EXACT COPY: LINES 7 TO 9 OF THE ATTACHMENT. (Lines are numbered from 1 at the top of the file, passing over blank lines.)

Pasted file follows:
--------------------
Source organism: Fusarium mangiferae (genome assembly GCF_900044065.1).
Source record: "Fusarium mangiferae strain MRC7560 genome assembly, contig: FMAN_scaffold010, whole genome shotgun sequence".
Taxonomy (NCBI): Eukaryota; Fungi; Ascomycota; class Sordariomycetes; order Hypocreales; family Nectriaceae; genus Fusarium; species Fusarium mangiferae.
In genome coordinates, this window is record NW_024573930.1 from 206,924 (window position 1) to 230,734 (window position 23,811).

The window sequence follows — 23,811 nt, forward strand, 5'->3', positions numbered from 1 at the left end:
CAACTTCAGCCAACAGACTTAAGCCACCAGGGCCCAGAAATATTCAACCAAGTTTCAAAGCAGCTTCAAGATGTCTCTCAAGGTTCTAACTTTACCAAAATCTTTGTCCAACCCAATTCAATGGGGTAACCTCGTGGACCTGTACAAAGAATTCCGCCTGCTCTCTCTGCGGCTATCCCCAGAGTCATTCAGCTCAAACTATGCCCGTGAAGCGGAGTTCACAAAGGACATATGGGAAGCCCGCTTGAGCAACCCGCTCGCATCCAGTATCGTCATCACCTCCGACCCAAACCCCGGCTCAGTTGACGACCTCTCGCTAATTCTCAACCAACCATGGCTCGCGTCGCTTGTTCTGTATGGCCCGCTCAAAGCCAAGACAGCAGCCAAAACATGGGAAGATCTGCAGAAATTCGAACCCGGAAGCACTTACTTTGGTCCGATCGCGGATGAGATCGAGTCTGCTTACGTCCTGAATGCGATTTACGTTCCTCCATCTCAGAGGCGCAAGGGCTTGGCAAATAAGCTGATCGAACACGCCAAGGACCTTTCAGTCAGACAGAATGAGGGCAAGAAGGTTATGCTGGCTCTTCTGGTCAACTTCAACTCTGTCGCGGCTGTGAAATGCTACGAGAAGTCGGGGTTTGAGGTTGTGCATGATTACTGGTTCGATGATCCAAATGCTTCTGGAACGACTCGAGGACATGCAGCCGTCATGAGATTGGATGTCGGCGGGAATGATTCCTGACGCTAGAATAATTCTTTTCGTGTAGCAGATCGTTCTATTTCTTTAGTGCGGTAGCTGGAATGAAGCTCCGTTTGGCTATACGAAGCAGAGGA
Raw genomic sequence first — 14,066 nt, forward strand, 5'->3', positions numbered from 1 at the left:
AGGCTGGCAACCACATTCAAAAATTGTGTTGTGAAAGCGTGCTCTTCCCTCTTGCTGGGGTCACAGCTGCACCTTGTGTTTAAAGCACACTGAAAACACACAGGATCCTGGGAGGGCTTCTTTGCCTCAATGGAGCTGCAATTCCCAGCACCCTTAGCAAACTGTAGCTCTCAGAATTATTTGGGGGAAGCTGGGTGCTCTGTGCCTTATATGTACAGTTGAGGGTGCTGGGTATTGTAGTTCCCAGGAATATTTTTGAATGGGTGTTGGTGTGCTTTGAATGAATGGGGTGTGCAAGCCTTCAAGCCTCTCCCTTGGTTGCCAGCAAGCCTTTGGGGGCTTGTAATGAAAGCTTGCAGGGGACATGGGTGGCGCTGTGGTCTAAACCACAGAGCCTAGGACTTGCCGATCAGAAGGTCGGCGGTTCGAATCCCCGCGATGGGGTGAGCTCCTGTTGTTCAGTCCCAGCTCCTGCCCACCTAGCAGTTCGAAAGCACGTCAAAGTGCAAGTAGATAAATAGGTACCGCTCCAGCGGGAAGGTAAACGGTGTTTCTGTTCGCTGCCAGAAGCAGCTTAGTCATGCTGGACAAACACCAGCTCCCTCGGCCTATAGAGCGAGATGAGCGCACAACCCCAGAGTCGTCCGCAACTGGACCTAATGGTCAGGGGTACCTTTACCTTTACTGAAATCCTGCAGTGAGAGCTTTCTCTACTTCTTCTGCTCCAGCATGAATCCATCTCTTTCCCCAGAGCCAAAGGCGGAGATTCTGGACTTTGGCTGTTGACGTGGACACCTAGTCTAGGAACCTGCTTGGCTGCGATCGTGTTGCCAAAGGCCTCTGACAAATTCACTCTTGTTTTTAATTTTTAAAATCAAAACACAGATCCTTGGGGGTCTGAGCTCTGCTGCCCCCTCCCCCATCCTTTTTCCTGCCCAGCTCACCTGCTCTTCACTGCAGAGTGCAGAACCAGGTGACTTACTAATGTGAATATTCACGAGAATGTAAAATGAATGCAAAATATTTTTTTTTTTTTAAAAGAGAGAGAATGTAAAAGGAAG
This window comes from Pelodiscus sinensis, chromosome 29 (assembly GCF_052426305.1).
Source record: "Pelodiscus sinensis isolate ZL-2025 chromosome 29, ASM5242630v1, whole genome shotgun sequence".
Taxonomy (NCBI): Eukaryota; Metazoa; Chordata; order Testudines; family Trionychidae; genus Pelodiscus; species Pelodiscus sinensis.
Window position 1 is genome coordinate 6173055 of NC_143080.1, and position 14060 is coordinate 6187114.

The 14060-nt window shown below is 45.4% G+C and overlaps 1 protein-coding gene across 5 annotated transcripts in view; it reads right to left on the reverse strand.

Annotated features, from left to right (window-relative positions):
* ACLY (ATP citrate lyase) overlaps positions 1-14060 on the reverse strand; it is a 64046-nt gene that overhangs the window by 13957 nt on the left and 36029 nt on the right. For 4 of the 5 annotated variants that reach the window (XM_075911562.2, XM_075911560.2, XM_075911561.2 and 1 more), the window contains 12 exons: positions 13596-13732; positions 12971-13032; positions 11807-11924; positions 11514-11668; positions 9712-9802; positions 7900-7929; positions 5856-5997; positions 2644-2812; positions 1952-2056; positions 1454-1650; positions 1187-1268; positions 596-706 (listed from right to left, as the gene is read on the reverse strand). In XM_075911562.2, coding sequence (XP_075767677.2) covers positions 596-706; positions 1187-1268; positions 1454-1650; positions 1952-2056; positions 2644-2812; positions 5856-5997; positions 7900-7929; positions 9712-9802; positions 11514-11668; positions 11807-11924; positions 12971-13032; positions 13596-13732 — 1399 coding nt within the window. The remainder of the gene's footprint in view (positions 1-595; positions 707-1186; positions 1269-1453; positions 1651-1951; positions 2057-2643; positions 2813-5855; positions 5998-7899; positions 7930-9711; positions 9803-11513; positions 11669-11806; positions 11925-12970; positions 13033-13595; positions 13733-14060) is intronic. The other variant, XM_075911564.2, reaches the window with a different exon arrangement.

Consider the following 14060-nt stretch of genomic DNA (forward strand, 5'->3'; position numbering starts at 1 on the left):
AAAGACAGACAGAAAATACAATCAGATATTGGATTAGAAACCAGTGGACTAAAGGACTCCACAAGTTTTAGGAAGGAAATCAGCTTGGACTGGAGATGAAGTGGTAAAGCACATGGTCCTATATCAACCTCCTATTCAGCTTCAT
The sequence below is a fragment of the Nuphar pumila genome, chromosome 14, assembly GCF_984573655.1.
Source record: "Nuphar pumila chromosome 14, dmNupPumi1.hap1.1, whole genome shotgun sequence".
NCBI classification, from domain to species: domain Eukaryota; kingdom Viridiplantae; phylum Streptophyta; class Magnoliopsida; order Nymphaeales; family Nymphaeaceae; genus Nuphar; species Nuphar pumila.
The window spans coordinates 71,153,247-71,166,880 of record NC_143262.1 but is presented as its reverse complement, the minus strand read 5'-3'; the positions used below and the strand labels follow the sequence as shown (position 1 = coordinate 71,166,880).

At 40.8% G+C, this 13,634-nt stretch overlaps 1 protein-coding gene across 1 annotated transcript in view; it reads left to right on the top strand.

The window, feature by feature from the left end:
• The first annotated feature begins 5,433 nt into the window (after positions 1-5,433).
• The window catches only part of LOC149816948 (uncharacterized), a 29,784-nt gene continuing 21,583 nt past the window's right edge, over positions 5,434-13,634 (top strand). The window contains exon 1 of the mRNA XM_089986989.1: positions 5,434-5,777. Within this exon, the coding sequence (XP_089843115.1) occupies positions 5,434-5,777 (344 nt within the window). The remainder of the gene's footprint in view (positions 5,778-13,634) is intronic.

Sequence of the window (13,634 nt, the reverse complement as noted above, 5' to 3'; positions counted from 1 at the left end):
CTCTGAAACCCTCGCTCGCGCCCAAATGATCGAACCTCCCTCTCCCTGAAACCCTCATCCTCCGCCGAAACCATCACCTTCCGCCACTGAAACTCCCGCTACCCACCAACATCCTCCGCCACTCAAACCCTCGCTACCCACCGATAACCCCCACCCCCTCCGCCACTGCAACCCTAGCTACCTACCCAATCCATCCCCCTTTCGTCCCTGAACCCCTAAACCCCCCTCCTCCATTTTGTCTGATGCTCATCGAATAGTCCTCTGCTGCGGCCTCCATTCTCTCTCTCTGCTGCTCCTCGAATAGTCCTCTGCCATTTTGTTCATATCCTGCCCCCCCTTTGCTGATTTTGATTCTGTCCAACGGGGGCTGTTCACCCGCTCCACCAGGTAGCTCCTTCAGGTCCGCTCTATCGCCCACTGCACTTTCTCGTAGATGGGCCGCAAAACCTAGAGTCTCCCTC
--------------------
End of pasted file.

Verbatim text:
Raw genomic sequence first — 14,066 nt, forward strand, 5'->3', positions numbered from 1 at the left:
AGGCTGGCAACCACATTCAAAAATTGTGTTGTGAAAGCGTGCTCTTCCCTCTTGCTGGGGTCACAGCTGCACCTTGTGTTTAAAGCACACTGAAAACACACAGGATCCTGGGAGGGCTTCTTTGCCTCAATGGAGCTGCAATTCCCAGCACCCTTAGCAAACTGTAGCTCTCAGAATTATTTGGGGGAAGCTGGGTGCTCTGTGCCTTATATGTACAGTTGAGGGTGCTGGGTATTGTAGTTCCCAGGAATATTTTTGAATGGGTGTTGGTGTGCTTTGAATGAATGGGGTGTGCAAGCCTTCAAGCCTCTCCCTTGGTTGCCAGCAAGCCTTTGGGGGCTTGTAATGAAAGCTTGCAGGGGACATGGGTGGCGCTGTGGTCTAAACCACAGAGCCTAGGACTTGCCGATCAGAAGGTCGGCGGTTCGAATCCCCGCGATGGGGTGAGCTCCTGTTGTTCAGTCCCAGCTCCTGCCCACCTAGCAGTTCGAAAGCACGTCAAAGTGCAAGTAGATAAATAGGTACCGCTCCAGCGGGAAGGTAAACGGTGTTTCTGTTCGCTGCCAGAAGCAGCTTAGTCATGCTGGACAAACACCAGCTCCCTCGGCCTATAGAGCGAGATGAGCGCACAACCCCAGAGTCGTCCGCAACTGGACCTAATGGTCAGGGGTACCTTTACCTTTACTGAAATCCTGCAGTGAGAGCTTTCTCTACTTCTTCTGCTCCAGCATGAATCCATCTCTTTCCCCAGAGCCAAAGGCGGAGATTCTGGACTTTGGCTGTTGACGTGGACACCTAGTCTAGGAACCTGCTTGGCTGCGATCGTGTTGCCAAAGGCCTCTGACAAATTCACTCTTGTTTTTAATTTTTAAAATCAAAACACAGATCCTTGGGGGTCTGAGCTCTGCTGCCCCCTCCCCCATCCTTTTTCCTGCCCAGCTCACCTGCTCTTCACTGCAGAGTGCAGAACCAGGTGACTTACTAATGTGAATATTCACGAGAATGTAAAATGAATGCAAAATATTTTTTTTTTTTTAAAAGAGAGAGAATGTAAAAGGAAG
This window comes from Pelodiscus sinensis, chromosome 29 (assembly GCF_052426305.1).